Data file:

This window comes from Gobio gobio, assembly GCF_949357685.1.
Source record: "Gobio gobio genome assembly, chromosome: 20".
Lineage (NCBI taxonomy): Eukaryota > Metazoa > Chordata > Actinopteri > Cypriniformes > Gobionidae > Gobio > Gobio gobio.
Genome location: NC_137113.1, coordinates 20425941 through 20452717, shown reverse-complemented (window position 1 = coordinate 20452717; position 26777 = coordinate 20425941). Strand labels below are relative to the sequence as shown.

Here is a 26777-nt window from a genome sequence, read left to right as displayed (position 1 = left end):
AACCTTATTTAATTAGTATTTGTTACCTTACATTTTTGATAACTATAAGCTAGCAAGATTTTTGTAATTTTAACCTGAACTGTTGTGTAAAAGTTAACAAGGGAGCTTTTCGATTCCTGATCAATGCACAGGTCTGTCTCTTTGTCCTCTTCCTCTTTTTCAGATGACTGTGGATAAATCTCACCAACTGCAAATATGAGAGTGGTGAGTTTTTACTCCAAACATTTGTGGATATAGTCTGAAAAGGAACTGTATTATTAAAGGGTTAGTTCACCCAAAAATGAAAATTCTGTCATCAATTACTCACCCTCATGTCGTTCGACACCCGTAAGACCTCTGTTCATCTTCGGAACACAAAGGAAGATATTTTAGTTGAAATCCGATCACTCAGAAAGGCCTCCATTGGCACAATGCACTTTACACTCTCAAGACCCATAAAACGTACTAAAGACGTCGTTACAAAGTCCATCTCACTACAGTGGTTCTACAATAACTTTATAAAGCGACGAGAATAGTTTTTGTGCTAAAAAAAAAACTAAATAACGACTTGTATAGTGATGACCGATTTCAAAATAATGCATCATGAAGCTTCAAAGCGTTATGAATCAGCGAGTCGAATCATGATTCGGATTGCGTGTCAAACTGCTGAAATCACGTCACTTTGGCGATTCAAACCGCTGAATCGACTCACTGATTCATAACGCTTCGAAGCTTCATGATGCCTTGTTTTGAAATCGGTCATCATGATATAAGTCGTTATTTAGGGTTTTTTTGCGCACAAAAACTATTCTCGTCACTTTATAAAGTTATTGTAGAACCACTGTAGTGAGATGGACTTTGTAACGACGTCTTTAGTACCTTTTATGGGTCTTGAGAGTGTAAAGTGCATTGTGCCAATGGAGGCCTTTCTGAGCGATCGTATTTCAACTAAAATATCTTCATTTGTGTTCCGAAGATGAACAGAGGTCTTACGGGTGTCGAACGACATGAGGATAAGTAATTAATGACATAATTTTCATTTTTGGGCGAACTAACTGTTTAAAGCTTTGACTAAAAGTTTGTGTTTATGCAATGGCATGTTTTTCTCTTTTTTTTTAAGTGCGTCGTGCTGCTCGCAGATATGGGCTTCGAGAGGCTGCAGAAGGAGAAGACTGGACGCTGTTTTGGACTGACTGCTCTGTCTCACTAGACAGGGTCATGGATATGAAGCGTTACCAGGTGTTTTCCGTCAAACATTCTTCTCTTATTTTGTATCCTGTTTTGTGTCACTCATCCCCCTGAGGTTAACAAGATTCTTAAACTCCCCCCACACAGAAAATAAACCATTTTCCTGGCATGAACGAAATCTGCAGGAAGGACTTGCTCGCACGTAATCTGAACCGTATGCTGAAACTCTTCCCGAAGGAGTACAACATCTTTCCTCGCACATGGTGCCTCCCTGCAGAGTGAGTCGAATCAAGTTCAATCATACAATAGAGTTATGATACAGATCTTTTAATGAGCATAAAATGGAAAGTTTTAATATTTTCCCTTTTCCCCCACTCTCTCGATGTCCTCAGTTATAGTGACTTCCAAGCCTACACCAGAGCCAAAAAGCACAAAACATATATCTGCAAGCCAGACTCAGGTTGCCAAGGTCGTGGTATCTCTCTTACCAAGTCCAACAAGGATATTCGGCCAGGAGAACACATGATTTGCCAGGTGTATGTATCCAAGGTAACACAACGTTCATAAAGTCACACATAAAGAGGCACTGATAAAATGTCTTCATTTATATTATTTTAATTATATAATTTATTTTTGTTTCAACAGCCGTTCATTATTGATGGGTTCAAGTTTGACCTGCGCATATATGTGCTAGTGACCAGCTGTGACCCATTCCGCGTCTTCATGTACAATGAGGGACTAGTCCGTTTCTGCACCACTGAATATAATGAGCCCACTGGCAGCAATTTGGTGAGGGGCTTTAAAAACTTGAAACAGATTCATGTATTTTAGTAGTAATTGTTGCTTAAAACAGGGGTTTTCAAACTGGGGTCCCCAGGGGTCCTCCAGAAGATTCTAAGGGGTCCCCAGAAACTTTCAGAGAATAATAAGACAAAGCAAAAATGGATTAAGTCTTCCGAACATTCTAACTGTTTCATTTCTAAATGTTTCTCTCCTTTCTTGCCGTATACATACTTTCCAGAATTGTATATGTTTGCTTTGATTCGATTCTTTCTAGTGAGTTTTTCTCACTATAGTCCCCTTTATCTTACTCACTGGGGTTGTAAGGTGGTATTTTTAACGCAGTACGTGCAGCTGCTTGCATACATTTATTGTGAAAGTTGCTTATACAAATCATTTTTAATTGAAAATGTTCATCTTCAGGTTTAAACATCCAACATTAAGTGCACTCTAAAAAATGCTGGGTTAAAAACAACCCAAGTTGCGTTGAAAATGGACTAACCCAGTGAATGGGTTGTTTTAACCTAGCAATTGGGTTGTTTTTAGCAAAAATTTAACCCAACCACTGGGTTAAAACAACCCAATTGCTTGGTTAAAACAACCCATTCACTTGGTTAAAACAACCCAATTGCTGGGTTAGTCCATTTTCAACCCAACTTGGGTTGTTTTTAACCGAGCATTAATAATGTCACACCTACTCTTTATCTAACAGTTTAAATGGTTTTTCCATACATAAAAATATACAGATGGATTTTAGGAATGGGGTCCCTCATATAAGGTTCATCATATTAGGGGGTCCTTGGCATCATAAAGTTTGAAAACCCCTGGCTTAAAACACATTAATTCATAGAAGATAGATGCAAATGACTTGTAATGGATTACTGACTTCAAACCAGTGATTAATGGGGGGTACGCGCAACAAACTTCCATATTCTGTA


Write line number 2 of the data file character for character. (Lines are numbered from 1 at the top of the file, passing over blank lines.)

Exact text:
Source record: "Gobio gobio genome assembly, chromosome: 20".